1 in 4 meat substitutes ‘do not contain enough protein to be considered a source of protein’
By Oliver Morrison, Food Navigator
Over a quarter of processed, vegetarian meat-substitute products are not a source of protein, according to research by Safefood into the nutritional content of more than 350 products which claim to be meat replacements.
Ireland-based food safety and nutrition organisation Safefood looked at the nutritional content of 354 ready-to-eat and main meal vegetarian, plant-based meat substitutes available in supermarkets on the island of Ireland between 28 April and 26 May 2020.
While most were lower in calories, fat and saturated fat, most had lower protein than their meat equivalents and their salt levels were similar or higher. One in 4 did not contain enough protein to be considered a source of protein.
The products included meat-free burgers, steaks, mince, meatballs, nuggets, sausages and fish substitutes. Also included were falafels and other bean and pulse-based products, and vegetarian products such as cheese grills and melts.
Items contained proteins from a number of ingredient sources including mycoprotein, soy, pea, beans, chickpeas, lentils, peas, mushrooms, tempeh, quinoa and tofu.
The products surveyed were highly processed and contained multiple ingredients, including ingredients added for flavour and texture, the report said.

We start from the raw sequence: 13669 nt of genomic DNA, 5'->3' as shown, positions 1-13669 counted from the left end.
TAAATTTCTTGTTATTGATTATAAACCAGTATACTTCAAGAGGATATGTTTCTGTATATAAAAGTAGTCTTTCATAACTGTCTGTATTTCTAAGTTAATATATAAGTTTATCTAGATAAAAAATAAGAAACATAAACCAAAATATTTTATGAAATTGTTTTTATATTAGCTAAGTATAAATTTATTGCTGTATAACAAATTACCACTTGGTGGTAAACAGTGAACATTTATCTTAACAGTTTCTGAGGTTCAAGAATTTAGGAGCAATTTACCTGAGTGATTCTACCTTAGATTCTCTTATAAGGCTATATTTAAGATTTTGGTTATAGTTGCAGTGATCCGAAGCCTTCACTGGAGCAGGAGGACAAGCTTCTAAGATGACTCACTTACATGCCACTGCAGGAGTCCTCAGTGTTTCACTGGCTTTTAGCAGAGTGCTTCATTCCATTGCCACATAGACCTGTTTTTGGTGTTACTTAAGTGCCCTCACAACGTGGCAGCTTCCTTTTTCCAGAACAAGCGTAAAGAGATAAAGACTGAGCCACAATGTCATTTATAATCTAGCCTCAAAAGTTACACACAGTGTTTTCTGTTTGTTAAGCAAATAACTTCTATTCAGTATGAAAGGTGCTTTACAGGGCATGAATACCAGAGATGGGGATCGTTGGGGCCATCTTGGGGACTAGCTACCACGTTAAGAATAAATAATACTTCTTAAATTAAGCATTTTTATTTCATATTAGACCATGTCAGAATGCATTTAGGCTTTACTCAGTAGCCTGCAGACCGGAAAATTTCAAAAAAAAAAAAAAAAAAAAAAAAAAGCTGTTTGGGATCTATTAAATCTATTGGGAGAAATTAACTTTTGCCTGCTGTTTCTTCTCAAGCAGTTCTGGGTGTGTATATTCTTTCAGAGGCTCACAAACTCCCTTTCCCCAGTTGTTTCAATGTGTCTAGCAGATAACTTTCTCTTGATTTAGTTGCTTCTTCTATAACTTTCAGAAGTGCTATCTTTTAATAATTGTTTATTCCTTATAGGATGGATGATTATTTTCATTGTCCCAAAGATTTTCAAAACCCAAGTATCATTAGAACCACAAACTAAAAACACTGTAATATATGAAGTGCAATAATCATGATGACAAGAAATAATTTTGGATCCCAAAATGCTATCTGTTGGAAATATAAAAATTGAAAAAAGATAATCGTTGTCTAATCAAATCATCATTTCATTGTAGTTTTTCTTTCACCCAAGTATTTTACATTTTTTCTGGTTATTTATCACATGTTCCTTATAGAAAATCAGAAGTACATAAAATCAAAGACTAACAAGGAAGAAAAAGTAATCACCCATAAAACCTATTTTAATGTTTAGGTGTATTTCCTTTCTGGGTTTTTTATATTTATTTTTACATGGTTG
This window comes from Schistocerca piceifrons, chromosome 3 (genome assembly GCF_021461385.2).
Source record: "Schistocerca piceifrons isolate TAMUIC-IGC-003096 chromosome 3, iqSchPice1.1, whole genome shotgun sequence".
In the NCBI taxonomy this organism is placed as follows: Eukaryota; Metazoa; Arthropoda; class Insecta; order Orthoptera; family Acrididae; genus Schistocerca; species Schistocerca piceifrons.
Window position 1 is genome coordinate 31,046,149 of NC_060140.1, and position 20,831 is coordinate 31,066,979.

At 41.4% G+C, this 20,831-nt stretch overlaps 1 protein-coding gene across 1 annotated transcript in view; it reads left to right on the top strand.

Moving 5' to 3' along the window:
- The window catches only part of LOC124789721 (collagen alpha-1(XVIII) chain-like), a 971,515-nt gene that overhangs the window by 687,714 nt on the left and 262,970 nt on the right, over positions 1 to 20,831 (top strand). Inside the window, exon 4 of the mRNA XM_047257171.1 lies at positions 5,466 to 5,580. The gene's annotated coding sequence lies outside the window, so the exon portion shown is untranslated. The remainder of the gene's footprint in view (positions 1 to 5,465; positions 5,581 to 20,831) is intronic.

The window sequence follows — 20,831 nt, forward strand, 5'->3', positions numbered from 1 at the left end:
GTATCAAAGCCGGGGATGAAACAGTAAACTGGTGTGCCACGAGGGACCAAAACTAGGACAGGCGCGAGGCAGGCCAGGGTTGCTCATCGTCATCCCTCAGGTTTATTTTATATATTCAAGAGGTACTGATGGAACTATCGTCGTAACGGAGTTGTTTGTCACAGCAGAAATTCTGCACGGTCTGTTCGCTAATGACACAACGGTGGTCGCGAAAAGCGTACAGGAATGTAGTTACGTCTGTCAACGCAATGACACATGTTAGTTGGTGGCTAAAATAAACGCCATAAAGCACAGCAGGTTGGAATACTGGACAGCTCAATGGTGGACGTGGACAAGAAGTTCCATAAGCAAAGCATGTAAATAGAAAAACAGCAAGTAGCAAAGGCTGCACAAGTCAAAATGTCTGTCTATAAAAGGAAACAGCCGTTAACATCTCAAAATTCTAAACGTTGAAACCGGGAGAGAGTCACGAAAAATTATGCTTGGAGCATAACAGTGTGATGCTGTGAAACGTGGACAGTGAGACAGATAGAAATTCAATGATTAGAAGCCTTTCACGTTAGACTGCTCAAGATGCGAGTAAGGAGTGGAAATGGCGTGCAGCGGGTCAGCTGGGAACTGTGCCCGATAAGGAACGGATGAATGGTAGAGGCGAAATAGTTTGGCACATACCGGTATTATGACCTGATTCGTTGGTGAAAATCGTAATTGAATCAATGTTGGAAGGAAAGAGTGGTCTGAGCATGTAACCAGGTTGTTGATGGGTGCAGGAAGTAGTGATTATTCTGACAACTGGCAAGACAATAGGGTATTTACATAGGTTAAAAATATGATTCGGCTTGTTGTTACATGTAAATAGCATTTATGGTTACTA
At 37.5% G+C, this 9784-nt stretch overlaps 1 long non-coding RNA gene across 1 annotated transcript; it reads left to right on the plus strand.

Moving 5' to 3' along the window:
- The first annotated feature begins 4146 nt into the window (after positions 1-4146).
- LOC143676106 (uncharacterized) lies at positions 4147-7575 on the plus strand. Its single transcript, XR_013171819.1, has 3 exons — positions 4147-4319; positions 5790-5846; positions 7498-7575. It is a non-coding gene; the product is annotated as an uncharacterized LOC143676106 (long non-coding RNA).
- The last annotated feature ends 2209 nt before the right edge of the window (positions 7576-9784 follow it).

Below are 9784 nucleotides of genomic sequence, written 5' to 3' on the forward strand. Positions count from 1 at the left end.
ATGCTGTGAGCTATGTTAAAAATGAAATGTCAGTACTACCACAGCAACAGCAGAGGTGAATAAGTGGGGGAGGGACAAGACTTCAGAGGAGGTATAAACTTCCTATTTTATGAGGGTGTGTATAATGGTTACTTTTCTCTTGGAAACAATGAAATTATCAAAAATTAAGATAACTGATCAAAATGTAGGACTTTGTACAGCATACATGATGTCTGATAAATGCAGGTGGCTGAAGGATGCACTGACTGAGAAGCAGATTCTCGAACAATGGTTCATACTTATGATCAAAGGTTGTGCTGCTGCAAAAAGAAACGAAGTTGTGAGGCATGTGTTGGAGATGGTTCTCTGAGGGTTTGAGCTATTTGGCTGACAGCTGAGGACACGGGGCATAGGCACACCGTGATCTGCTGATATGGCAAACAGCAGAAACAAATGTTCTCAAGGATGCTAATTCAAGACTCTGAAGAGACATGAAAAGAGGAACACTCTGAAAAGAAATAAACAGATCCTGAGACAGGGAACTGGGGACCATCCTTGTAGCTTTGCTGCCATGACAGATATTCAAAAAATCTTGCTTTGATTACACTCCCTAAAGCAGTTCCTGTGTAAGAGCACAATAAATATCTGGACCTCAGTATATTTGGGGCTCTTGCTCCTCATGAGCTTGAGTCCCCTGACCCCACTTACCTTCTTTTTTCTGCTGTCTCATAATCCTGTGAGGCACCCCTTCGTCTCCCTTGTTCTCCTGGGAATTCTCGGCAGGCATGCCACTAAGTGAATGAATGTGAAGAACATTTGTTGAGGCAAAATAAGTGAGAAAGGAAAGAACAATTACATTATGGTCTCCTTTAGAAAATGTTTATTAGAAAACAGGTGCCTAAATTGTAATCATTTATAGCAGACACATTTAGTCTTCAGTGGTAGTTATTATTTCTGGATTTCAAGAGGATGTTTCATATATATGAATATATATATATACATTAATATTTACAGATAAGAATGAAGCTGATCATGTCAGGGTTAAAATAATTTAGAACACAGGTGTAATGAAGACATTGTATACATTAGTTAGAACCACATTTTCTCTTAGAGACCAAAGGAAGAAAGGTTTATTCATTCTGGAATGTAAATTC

EU nutrient labelling rules state that if the percentage of energy that comes from protein is between 12 and 19.9% the product can claim to be a source of protein. If the percentage of energy that comes from protein is 20% or greater the product can claim to be high in protein.
The protein content of the products surveyed ranged from 0.9 to 30.6 g per 100g (average 10.7g per 100g). Almost 1 in 4 of the products sampled were a source of protein (where the percentage of energy from protein ranged from 12-19.9%) while 49% (173 products) were high in protein (where the percentage of energy from protein was over 20%). This meant that one quarter (28%) of the products surveyed were not a source of or high in protein. As such, the report told consumers to be aware of this if relying on these foods as a protein source...
Why is this significant? ...